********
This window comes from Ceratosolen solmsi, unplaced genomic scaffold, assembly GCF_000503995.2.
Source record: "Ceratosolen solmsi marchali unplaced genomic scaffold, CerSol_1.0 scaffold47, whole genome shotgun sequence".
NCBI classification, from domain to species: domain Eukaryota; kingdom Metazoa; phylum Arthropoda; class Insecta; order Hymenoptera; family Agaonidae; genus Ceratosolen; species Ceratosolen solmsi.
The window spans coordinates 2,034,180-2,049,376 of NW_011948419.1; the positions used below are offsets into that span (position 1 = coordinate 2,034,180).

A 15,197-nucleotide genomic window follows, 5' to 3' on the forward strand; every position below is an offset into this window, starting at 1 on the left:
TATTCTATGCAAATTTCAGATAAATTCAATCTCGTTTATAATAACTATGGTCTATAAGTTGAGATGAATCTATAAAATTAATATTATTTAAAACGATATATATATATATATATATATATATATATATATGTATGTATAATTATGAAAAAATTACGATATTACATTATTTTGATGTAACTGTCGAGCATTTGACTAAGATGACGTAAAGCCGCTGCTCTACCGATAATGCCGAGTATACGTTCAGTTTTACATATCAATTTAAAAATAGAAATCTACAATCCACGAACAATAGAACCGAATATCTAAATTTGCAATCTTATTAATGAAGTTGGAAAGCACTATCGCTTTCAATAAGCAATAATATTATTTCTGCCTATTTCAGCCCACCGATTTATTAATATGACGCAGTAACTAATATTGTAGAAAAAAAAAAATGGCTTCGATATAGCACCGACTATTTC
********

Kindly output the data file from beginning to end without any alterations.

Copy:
This window comes from Ceratosolen solmsi, unplaced genomic scaffold, assembly GCF_000503995.2.
Source record: "Ceratosolen solmsi marchali unplaced genomic scaffold, CerSol_1.0 scaffold47, whole genome shotgun sequence".
NCBI classification, from domain to species: domain Eukaryota; kingdom Metazoa; phylum Arthropoda; class Insecta; order Hymenoptera; family Agaonidae; genus Ceratosolen; species Ceratosolen solmsi.
The window spans coordinates 2,034,180-2,049,376 of NW_011948419.1; the positions used below are offsets into that span (position 1 = coordinate 2,034,180).

A 15,197-nucleotide genomic window follows, 5' to 3' on the forward strand; every position below is an offset into this window, starting at 1 on the left:
TATTCTATGCAAATTTCAGATAAATTCAATCTCGTTTATAATAACTATGGTCTATAAGTTGAGATGAATCTATAAAATTAATATTATTTAAAACGATATATATATATATATATATATATATATATATATGTATGTATAATTATGAAAAAATTACGATATTACATTATTTTGATGTAACTGTCGAGCATTTGACTAAGATGACGTAAAGCCGCTGCTCTACCGATAATGCCGAGTATACGTTCAGTTTTACATATCAATTTAAAAATAGAAATCTACAATCCACGAACAATAGAACCGAATATCTAAATTTGCAATCTTATTAATGAAGTTGGAAAGCACTATCGCTTTCAATAAGCAATAATATTATTTCTGCCTATTTCAGCCCACCGATTTATTAATATGACGCAGTAACTAATATTGTAGAAAAAAAAAAATGGCTTCGATATAGCACCGACTATTTC